Andrew Jackson was the seventh president of United States and the first one to be elected from the Democratic Party. He was a lawyer, planter, and an army man but is most remembered as one of the greatest presidents of the United States. After being tortured in the captivity of British Army and orphaned as a teenager, he developed a fierce hatred towards the British, which was the driving force for the rest of his life. He gained national fame through his role in the War of 1812, where he won decisive victories over the Indians and the main British invasion army at the Battle of New Orleans. After losing in the first attempt, he was elected as President of United States in his second attempt. He was the first President to truly embrace the powers of the presidency. He strongly believed in preserving the union and power of democracy. Although, his personal life was highly criticized and remained a cause of discomfort throughout his life, he never surrendered to his opponents and kept fighting until the end of his life. He is regarded as one of the most influential U.S. presidents in history, as well as one of the most aggressive and controversial. He is often referred as the first ‘people’s president’ for expanding the role of the President from mere executive to active representative of the people.
- He was born on March 15, 1767, in Waxhaws border region between The Carolinas, to Andrew Jackson and Elizabeth Hutchinson Jackson. He had two elder brothers, Hugh and Robert.His parents were Scott-Irish colonists, who landed in Philadelphia when they immigrated to America in 1765. His father died in February 1767, three weeks before Andrew was born, in an accident. His mother died while nursing prisoners of war, after contracting cholera in 1781.His eldest sibling, Hugh, died of heatstroke following the Battle of Stone Ferry in 1779. His brother Robert also died in 1781 after contracting smallpox. After being orphaned, he lived briefly with his extended family in Waxhaws.He received his early education from private tutors and then attended the local school before studying law in Salisbury, North Carolina, in his late teens.In 1787, after apprenticing with prominent lawyers for three years, he was granted license to practice and moved to Jonesborough.Career
- In 1796, he was elected as a delegate to the Tennessee constitutional convention. He was elected as Tennessee’s U.S. Representative, after it achieved statehood.In 1797, he was elected U.S. Senator as a Democratic-Republican, but he resigned within a year.From 1798 to 1804, he served as the judge of the Tennessee Supreme Court.In 1801, he was also appointed commander of the Tennessee militia, with the rank of colonel.He served in the War of 1812 and his troops defeated the British in New Orleans under his leadership. After this military success, he was appointed Major General.In 1817, during the First Seminole War, he and his troops captured Pensacola, Florida. He was named Florida's military governor in March 1821.In 1822, he was nominated for Presidential elections by the Tennessee legislature and he was also elected as its U.S. Senator. But Jackson lost the 1824 presidential elections to John Quincy Adams.In 1828, he re-contested for the post of President and involved Vice President John C. Calhoun, Martin Van Buren, and Thomas Ritchie into his camp. This time, he defeated Adams and became the seventh President of United States.In 1832 elections, he was again nominated as the Presidential candidate by the Democratic Party. The rechartering of the Second National Bank became the primary issue during this election and he vetoed the bill, believing that bank was basically a corrupt monopoly whose stock was mostly held by foreigners. His decision earned him the favor of the common man and he was re-elected as the President of United States.Major Works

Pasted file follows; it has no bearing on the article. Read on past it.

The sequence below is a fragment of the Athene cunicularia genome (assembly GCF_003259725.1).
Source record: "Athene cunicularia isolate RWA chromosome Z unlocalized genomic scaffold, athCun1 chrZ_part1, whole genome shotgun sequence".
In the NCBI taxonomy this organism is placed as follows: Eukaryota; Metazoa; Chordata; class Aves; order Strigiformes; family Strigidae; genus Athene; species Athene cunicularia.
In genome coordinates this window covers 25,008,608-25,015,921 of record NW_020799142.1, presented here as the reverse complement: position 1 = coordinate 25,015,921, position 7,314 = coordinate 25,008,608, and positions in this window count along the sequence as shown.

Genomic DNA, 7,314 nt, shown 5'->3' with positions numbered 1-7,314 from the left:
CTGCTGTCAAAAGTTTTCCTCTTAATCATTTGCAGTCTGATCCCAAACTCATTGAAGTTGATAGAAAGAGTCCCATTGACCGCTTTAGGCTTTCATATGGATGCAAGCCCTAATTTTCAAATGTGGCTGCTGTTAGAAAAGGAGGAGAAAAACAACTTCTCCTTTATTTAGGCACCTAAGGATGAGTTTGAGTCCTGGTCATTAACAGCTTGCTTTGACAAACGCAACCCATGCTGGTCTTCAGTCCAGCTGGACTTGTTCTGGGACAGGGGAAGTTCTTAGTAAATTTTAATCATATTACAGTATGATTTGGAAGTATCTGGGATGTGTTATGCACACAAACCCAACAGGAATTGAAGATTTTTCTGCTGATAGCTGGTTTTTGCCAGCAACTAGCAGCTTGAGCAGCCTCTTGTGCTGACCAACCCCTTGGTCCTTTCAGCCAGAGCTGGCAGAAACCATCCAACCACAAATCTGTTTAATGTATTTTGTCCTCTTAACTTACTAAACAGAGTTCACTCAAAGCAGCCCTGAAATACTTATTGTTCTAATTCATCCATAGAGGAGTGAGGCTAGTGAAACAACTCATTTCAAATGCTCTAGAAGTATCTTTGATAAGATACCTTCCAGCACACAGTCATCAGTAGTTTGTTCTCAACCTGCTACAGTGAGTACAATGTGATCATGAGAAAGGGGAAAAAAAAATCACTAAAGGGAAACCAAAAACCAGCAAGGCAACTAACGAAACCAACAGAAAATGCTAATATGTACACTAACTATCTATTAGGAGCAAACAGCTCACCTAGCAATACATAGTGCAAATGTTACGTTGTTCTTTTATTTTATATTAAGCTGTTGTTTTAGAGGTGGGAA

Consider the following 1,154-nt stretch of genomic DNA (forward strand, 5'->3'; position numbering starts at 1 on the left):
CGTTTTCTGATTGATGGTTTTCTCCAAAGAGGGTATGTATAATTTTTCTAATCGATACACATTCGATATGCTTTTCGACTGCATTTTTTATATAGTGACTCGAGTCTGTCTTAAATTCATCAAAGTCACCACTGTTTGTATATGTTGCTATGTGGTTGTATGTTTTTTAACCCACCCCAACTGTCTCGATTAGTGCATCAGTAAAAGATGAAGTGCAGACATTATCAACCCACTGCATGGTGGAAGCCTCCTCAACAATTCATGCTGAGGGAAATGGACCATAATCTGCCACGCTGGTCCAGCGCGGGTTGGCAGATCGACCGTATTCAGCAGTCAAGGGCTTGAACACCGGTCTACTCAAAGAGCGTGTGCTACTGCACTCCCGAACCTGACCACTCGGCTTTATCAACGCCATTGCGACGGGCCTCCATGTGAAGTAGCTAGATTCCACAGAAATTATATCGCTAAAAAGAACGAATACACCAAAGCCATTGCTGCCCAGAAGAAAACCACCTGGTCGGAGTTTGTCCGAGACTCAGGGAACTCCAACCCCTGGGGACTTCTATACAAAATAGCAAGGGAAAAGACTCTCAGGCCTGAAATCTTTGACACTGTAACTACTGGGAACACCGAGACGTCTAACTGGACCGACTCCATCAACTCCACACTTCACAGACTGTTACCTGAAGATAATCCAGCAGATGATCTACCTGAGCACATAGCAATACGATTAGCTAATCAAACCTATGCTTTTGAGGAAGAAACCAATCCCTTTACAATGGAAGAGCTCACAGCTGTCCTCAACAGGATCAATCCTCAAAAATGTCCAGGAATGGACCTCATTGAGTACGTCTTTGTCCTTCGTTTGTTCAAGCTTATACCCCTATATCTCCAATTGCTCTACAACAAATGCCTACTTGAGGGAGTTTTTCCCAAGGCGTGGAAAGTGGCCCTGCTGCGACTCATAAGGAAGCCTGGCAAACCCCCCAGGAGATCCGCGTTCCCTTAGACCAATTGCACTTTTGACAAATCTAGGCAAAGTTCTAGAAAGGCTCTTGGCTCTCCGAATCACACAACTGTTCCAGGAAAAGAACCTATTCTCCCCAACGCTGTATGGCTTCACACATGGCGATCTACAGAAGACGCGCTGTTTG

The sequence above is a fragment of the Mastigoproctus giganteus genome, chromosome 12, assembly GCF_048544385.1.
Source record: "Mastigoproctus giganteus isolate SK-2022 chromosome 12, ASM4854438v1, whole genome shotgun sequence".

- His work as an army commander was commendable and extraordinary. He became a national war hero after defeating the British in New Orleans. He was a strict officer but popular with his troops, which acquired him the popular nickname ‘Old Hickory’.As the President of United States, his works were highly respected and admired by the citizens of America. One of his greatest feats as the president was his firm stand in the battle against the monopoly of the Second Bank of the United States. He was referred to as the first "citizen-president", representing the common man.Awards & Achievements
- In 1815, he received the Thanks of Congress and a Congressional Gold Medal as his war commemorate.Personal Life & Legacy
- He married Rachel Donelson, a married woman, whom he believed to have been divorced from her husband after separation. However, the divorce had never been completed, making their marriage invalid. After the divorce was officially completed, they remarried in 1794. They had no children of their own.He adopted three sons, Theodore, an Indian orphan; Andrew Jackson Jr., the son of Rachel's brother Severn Donelson; and Lyncoya, a Creek Indian orphan. He also volunteered and became the guardian of eight other children.Rachel died of a heart attack on December 22, 1828. He was grief-stricken and severely depressed by her death. He never remarried.He died on June 8, 1845 in Nashville, Tennessee, of chronic tuberculosis, dropsy, and heart failure. His body was interred at The Hermitage Nashville, Tennessee.
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